Named so after the two ridges that are formed on the bi-fullered blade.
Overall sheathed 74 cm
Saber 63.5 cm
Blade 44.4 cm
Ahead of collar: 5mm
near tip 4mm
Ahead of collar: 22.5mm
near tip 18mm
(not counting the tassel)
Copper, brass, wood, ray-skin, lacquer, silk, gold, steel.
Late Joseon period.
Probably 19th century.
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This general style of saber is referred to as hwando (환도), but this particular type is sometimes referred to as byeolungeom, a "sword used by king’s guard officials".1
Antique Korean arms of any kind are incredibly rare, both on today's market as in museum collections. This is believed to be first due to rigorous disarmament under Japanese occupation, and second ,because the culture had a general disdain for martial matters to begin with, and thus did not treasure their arms like many other cultures did.
This high degree of focus on the civil aspect of culture, and the disdain for martial affairs is also reflected in the size of ceremonial weapons in Korea. Korean ceremonial bow cases and quivers are so small that they do not even fit the already quite small -but extremely refined and efficient- Korean composite bow. They were made to carry a much smaller, purely ceremonial bow. The same goes for court sabers worn by military officials, which are usually short and rather toy-like.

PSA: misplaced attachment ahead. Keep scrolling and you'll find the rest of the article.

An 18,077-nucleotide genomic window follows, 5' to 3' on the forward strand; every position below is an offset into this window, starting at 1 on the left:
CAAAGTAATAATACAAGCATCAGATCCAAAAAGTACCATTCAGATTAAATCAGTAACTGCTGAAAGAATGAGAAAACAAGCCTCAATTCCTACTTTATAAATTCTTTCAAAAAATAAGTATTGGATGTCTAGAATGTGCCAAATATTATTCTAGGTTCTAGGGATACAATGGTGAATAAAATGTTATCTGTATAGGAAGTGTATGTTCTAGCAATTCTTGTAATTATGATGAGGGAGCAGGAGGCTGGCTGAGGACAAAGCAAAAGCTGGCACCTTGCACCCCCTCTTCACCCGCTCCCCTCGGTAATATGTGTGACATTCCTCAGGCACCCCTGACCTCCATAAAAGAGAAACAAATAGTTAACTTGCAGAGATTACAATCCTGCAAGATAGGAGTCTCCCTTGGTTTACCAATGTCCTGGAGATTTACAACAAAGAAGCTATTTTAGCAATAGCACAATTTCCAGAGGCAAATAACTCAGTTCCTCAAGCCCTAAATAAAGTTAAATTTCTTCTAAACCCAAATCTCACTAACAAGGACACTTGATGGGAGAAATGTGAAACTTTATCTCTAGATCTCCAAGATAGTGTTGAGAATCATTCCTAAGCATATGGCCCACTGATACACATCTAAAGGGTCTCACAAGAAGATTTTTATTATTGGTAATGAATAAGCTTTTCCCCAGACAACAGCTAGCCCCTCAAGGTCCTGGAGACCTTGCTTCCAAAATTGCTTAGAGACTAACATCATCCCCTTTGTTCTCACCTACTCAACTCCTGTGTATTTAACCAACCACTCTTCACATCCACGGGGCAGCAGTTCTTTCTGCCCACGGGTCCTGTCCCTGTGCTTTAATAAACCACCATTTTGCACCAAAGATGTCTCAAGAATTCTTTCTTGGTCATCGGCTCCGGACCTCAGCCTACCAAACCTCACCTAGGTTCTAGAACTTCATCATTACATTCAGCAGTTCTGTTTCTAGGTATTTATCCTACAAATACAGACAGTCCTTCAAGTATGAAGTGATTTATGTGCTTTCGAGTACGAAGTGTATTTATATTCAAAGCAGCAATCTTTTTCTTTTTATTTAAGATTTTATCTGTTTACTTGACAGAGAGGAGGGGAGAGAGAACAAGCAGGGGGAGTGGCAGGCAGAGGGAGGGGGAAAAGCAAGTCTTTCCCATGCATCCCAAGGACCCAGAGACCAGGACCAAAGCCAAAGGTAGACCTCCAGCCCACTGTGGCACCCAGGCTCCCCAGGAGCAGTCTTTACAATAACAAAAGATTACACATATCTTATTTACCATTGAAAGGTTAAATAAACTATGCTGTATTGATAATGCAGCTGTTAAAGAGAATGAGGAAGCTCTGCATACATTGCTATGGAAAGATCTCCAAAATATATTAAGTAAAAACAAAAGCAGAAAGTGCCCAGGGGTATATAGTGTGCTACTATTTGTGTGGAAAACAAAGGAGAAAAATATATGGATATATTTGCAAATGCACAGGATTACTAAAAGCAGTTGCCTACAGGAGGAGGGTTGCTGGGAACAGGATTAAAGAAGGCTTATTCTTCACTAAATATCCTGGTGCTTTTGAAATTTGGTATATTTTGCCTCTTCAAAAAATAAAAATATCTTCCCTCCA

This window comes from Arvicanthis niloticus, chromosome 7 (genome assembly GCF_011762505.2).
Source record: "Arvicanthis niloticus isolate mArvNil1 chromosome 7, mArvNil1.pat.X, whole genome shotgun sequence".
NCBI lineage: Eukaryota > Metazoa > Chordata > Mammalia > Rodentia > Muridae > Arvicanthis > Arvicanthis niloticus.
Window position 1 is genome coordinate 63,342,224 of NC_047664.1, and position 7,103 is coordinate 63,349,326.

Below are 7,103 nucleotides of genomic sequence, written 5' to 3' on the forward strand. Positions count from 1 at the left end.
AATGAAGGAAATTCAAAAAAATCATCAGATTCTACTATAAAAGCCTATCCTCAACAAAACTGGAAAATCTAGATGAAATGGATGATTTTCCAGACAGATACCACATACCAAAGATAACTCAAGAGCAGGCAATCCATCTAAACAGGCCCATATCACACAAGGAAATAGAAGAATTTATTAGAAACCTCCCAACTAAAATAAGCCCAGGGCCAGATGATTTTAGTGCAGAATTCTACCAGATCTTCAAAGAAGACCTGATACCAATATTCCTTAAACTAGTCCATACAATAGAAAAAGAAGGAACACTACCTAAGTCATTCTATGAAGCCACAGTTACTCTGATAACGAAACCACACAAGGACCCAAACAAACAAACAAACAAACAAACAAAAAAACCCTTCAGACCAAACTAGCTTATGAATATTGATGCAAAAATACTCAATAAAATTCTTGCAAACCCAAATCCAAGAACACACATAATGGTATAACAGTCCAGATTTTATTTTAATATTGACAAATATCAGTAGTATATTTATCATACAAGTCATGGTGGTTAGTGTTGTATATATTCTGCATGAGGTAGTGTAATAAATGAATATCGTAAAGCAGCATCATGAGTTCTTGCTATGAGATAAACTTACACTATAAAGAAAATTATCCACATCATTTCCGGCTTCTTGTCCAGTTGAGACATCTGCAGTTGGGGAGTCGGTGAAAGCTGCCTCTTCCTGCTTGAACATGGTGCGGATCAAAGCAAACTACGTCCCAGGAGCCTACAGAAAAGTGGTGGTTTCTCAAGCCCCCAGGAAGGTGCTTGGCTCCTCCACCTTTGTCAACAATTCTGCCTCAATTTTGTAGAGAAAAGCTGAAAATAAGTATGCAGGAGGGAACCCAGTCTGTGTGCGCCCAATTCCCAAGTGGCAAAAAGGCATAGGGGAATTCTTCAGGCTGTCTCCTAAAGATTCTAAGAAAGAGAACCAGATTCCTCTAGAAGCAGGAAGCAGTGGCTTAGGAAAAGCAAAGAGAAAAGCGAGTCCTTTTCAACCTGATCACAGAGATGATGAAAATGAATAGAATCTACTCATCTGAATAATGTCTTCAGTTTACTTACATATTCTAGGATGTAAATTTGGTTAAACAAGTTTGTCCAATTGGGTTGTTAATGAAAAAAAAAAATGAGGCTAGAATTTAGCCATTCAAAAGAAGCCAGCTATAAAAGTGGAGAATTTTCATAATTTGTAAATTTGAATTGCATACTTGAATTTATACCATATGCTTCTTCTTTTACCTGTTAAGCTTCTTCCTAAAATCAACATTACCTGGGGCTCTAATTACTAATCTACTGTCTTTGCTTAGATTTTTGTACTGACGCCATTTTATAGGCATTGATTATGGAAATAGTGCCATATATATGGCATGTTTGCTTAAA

The blade on this example is thick and stiff for one of these, with actually some weight in it. The blade of wedge shaped cross-section with single narrow groove on each side. The tip is clipped, like the Chinese yànchìdāo or "goose wing saber". This is the first time I see this on a Korean piece. I checked surfaces and tools marks and it really does look original to the piece.
The collar piece is of gilt copper, overall shaped like a Japanese habaki but with cutouts more commonly seen on Chinese tunkou.
The mounts are all well-made, of copper-alloy that was blackened. The pommel has an interesting abstract design on the back, that reminds me of Chinese archaic kui dragons.
Handle wrapped with brown silk over ray-skin, and a hole for the long tassel which was once probably completely purple, now partially faded.
The ray-skin scabbard is well made and in excellent condition, with no losses to the ray-skin whatsoever. It is partially lacquered black, there are some minor losses to the lacquer.
All in original, “as found” condition.
A nice example of a somewhat higher quality Korean ceremonial saber. It is complete, with only minimal losses due to wear, and no recent repairs.
1. See: Title: History of Steel in Eastern Asia: A view on the development of weaponry / Historia do Aco na Asia Oriental: Uma visao do desenvolvimento da armaria , Musee de arte de Macau, Macau, 2007. Also available online, see their Korean Sword List
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